For optical activation of the VTA-NAc pathway in an acute defeat stress paradigm, as described previously (8), a double floxed (DIO) Cre-dependent AAV vector expressing ChR2 fused with EYFP (i.e., AAV-DIO-ChR2–EYFP, purchased from University of North Carolina Vector Core) was bilaterally infused into VTA. Two weeks later, a replication-defective version of the retrograde traveling pseudorabies virus expressing Cre (i.e., PRV–Cre, obtained from Jeffrey M. Friedman, Rockefeller University) was bilaterally infused into NAc.
For localized Bdnf gene knockdown followed by repeated optogenetical activation of VTA-NAc pathway, AAV-Cre or AAV-GFP (purchased from University of North Carolina Vector Core) and AAV2.5-hsyn-ChR2-EYFP were infused into VTA and NAc of floxed Bdnf mice, respectively. Two weeks after the double surgery, optic fibers were bilaterally implanted into VTA, as described above.
Around 15 min before daily defeat stress for 10 days, animals received bilateral intra-NAc infusions of SCH 23390 (D1 receptor antagonist, 1 µg/0.5 µl/side) (24), eticlopride (D2 receptor antagonist, 1 µg/0.5 µl/side) (24, 25), or ANA-12 (TrkB inhibitor, 1 µg/0.5 µl/side) (8), at doses known to be behaviorally active (8, 24, 25), or vehicle as a control (sterile saline or 50% DMSO in ACSF) at a continuous rate of 0.1 µl/min via a micro-infusion pump (Harvard Apparatus). Injector needles remained in place for 5 min before being pulled out. Mice were allowed to sit undisturbed for ~5 min prior to the daily defeat stress. In the case of one-day defeat stress, mice received a bilateral intra-NAc infusion of SCH 23390, eticlopride, or vehicle 1 hr prior to the social interaction test.
Chronic and acute defeat stress were conducted as described previously. 24 hr after the last defeat, a social interaction test was performed (3, 4, 6–8). Based on social interaction ratios (time in interaction zone with social target/time in interaction zone without social target × 100%), mice were designated as susceptible or resilient: susceptible ratio<100; resilient ratio≥100. This measure of susceptibility vs. resilience has been shown to correlate with other defeatinduced behavioral abnormalities (4). In vivo phasic stimulation of VTA-NAc pathway was conducted (7) for 5 min, immediately after or during the daily defeat stress in 10-day chronic defeats. Acutely defeated mice received the phasic stimulation during the social interaction test when CD1 mice were presented for 2.5 min.
Fast scan cyclic voltammetry was used (26) to characterize presynaptic DA release and uptake as well as the ability of the DA terminal to respond to phasic stimulation patterns in NAc shell. Animals were used for voltammetry experiments 18~22 hr after a social interaction test to identify susceptible mice after CSDS. To obtain baseline recordings from 400 µm thick coronal brain sections containing the NAc shell, DA release was evoked by 1 pulse stimulations (350 µA, 4 msec, monophasic) every 5 min. When a stable baseline was established (3 collections within 10% variability) phasic stimulation curves were run. Here we evaluated evoked DA release to single pulse and multiple pulses (5 stimulations at varying frequencies: 5 to 20 Hz).
An unbiased CPP paradigm was used (24, 27). Briefly, mice were placed in a three-chambered CPP box for 20 min to ensure no chamber bias. For the next two days of cocaine/light CPP, optic fibers were secured to the cannulae prior to saline or cocaine (10 mg/kg, ip) injections. Mice were conditioned to saline/no light and cocaine/blue light (473 nm, 20 Hz frequency, bursts of 5 light-pulses, 40 ms pulse duration, every 10 sec) for 30 min over two days. On the CPP test day, mice were allowed to freely explore all three chambers for 20 min. CPP scores represent time spent in the paired – time spent in the unpaired chamber.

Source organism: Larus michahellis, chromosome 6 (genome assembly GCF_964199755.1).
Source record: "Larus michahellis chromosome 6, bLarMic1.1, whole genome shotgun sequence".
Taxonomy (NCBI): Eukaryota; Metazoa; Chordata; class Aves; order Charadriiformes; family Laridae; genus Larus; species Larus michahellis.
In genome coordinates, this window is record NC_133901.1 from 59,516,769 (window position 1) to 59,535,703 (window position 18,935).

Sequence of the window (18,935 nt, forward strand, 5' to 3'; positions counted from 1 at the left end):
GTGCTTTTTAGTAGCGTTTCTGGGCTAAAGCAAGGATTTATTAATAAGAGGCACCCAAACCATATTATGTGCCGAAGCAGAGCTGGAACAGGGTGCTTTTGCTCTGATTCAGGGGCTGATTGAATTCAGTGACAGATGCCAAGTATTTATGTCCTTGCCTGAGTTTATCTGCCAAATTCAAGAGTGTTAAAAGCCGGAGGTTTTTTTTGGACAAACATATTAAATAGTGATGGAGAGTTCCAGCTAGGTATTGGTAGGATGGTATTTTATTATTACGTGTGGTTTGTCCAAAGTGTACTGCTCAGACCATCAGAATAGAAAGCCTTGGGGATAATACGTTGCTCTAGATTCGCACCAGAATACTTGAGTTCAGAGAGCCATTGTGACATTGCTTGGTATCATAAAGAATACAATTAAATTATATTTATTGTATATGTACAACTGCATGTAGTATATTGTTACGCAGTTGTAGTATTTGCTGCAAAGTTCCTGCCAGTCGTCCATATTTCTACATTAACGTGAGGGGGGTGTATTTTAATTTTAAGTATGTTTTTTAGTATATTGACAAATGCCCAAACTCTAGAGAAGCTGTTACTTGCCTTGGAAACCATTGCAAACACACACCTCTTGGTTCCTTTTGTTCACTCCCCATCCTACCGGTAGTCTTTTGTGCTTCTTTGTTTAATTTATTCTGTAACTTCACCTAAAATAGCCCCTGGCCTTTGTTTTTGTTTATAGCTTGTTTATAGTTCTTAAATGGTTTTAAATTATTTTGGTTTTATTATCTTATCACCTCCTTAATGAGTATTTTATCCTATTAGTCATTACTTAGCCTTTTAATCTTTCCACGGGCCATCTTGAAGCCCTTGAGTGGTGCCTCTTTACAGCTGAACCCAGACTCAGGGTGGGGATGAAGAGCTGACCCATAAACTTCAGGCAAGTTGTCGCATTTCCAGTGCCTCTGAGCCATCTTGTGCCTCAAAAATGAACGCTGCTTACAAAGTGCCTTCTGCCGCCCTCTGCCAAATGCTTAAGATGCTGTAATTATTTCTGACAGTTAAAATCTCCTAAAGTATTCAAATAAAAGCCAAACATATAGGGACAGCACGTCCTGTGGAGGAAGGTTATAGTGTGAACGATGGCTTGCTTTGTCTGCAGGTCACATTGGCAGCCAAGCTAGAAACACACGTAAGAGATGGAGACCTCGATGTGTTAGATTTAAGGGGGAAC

Mice were anesthetized with a lethal dose of chloral hydrate and intracardially perfused with 0.1 M phosphate-buffered saline (PBS) and 4% (wt/vol) PBS-buffered paraformaldehyde 24 hr post social interaction test. Post-fixed brains were incubated overnight in 30% sucrose at room temperature before being sliced on a microtome at 35 µm on a microtome. Free-floating sections were washed with PBS and then blocked in 3% bovine serum albumin (BSA) and 0.3% Triton-X for 1 hr. For EYFP (ChR2)/TH double labeling, 1:4000 of mouse anti-TH (T1299, Sigma) was used for overnight incubation with 1:1000 of chicken anti-GFP (GFP-1020, Aves) at 4°C. The next day, 1:500 of donkey anti-mouse Cy3 for anti-TH was used in PBS together with 1:500 of donkey anti-chicken Cy2 for anti-GFP. For GFP/pERK double-labeling in D2 GFP mice, brain sections were incubated in 1:1000 of chicken anti-GFP (Aves) and 1:1000 mouse anti-pERK (4370S, Cell signaling) in block solution overnight at 4°C. The next day, sections were rinsed in PBS then incubated in 1:500 of donkey anti-chicken Cy2 (Immuno Research) and 1:500 of donkey anti-mouse Cy3 in PBS for 1 hr then subsequently rinsed in PBS. All sections were counterstained and mounted with antifade solution, including DAPI then subsequently imaged on a LSM 710 confocal microscope. GFP and pERK cell counting in the NAc was performed within a 200 µm × 200 µm square scale placed on the NAc shell or core. All immunopositive cells within the square scale were counted by an observer blind to experimental conditions.
Bilateral 14-gauge NAc punches were obtained 1 mm coronal NAc sections from mice 24 hr post social interaction test. Punches were then sonicated (Cole Parmer, Vernon Hills, Illinois, USA) in 30 µl of homogenization buffer containing 320 mM sucrose, 5 nM Hepes buffer, 1% SDS, phosphatase inhibitor cocktails I and II (Sigma, St. Louis, MO, USA), and protease inhibitors (Roche, Basel, Switzerland). The concentration of protein was determined using a DC protein assay (Bio-Rad, Hercules, CA) and 25 µg of total protein was loaded onto a 18% gradient Tris-HCl polyacrylamide gel for electrophoresis fractionation (Bio-Rad, Hercules, CA). Samples were then transferred onto a nitrocellulose membrane and then blocked in Odyssey® blocking buffer (Li-Cor, Lincoln, NE, USA) for 1 hr for Li-Cor analysis. After blocking, the same membrane was incubated in 4°C overnight with either antibodies against BDNF (1:500, Santa Cruz sc546), detecting truncated BDNF, or β-tubulin (1:10,000, cell signaling 2118) in Odyssey® blocking buffer. Following thorough washing with TBST, blots were incubated for 1 hr at room temperature with IRDye® secondary antibodies (1:10,000; Li-Cor, Lincoln, NE, USA) in Odyssey® blocking buffer. Blots were imaged with the Odyssey Infrared Imaging system (Li-Cor) and quantified by densitometry using NIH ImageJ (NIH, Bethesda, Maryland, USA). The amount of protein blotted onto each lane was normalized to levels of tubulin.